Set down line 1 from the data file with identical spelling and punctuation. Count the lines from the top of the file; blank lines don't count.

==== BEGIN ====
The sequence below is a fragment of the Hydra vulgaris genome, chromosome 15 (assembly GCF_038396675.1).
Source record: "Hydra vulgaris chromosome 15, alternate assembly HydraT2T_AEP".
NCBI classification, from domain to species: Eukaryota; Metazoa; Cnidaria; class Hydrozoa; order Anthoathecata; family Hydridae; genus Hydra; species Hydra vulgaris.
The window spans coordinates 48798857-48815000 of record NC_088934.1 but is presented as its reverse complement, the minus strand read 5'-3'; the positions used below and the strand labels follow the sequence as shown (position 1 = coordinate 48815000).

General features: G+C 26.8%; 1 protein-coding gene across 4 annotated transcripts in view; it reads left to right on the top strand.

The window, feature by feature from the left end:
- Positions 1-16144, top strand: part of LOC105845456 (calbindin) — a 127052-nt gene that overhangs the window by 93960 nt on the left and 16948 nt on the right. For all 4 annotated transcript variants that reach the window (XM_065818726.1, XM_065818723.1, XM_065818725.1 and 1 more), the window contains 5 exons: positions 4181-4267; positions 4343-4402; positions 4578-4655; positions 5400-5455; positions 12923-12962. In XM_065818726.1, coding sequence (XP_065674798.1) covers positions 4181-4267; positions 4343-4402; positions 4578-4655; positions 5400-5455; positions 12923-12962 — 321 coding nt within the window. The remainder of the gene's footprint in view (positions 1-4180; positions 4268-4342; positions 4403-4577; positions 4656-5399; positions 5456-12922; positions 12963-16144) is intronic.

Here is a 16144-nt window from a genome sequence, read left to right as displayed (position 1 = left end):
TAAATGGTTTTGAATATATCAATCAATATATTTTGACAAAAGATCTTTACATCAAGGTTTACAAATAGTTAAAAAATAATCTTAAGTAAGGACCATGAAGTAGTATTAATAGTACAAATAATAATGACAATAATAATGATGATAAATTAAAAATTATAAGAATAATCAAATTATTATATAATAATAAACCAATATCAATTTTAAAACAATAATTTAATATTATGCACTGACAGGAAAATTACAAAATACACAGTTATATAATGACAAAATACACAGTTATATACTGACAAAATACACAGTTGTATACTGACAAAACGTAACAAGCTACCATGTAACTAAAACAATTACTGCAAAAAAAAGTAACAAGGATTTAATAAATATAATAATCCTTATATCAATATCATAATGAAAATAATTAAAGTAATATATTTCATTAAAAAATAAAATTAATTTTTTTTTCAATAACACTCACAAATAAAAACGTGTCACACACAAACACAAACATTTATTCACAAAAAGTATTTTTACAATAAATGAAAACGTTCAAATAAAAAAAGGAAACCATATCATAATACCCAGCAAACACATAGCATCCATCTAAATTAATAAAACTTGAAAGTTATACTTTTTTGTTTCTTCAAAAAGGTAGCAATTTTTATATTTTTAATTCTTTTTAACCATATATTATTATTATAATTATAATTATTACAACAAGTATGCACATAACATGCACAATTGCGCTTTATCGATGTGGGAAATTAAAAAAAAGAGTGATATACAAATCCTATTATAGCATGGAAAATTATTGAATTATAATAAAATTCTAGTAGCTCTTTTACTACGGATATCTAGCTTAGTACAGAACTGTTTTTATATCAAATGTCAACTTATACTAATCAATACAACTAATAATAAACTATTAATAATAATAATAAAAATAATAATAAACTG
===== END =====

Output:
The sequence below is a fragment of the Hydra vulgaris genome, chromosome 15 (assembly GCF_038396675.1).